Aviva has reportedly come under pressure from two major shareholders to replace chief executive Andrew Moss following a massive protest vote against executive pay.
The unnamed investors told The Sunday Telegraph that have called on incoming chairman John McFarlane, who takes over from Lord Sharman in July, to replace Mr Moss at his earliest convenience.
The move comes after more than half of the votes at its annual meeting failed to back the insurer’s pay awards, despite Mr Moss waiving a near-5% pay rise which would have taken his annual salary over the £1m mark.
Some 50% of votes placed outside the AGM went against the pay report, while an additional 9% were withheld, in one of the biggest ever shareholder protest votes.
The remuneration report would have been thrown out completely had new measures to give shareholders binding votes, as put forward by Business Secretary Vince Cable and backed by investor groups, been brought into effect.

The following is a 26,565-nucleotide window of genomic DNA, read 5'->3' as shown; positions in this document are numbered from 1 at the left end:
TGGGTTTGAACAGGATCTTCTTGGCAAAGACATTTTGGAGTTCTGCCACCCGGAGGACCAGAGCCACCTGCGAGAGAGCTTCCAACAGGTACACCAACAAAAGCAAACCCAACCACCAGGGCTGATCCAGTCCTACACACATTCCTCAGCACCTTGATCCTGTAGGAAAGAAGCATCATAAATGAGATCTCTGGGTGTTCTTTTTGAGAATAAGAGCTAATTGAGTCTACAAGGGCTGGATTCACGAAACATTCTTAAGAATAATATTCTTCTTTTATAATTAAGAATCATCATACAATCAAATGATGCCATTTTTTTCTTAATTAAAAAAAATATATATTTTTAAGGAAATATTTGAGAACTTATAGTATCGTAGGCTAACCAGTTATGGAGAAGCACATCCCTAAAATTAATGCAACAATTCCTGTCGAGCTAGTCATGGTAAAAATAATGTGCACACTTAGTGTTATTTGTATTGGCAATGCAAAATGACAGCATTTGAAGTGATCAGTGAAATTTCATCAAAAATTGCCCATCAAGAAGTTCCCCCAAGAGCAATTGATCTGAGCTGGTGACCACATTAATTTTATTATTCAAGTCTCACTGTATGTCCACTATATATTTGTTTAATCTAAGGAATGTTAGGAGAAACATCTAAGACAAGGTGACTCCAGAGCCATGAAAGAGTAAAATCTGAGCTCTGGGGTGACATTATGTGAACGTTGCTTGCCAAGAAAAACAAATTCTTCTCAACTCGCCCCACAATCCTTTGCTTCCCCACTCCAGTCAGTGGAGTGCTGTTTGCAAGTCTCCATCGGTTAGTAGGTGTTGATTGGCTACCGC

Aviva was not immediately available for comment.
Aviva’s share price has declined around 60% since Mr Moss took the helm in July 2007.
The performance has most recently been hit by their exposure to troubled eurozone economies such as Italy and Spain, and are around 30% lower than they were a year ago.
Mr Moss is expected to detail his new strategy at an investor day on May 24, at which he will explain his decision to split the group’s business into developed and developing markets, axing three senior executives in the process.
Mr McFarlane is understood to be planning to poll Aviva’s leading shareholders on the reasons behind the protest vote.
Mr Moss was awarded a 4.6% rise in March on his £960,000 annual salary but has decided not to accept the increase following talks with major investors.
Mr Moss was also awarded a £1.2 million bonus, equal to 120% of salary, while Trevor Matthews, Aviva UK chief executive, was awarded a £45,000 bonus despite just joining the board on December 2.
Aviva chairman Lord Sharman apologised to shareholders at the AGM for ignoring their views when setting executive pay.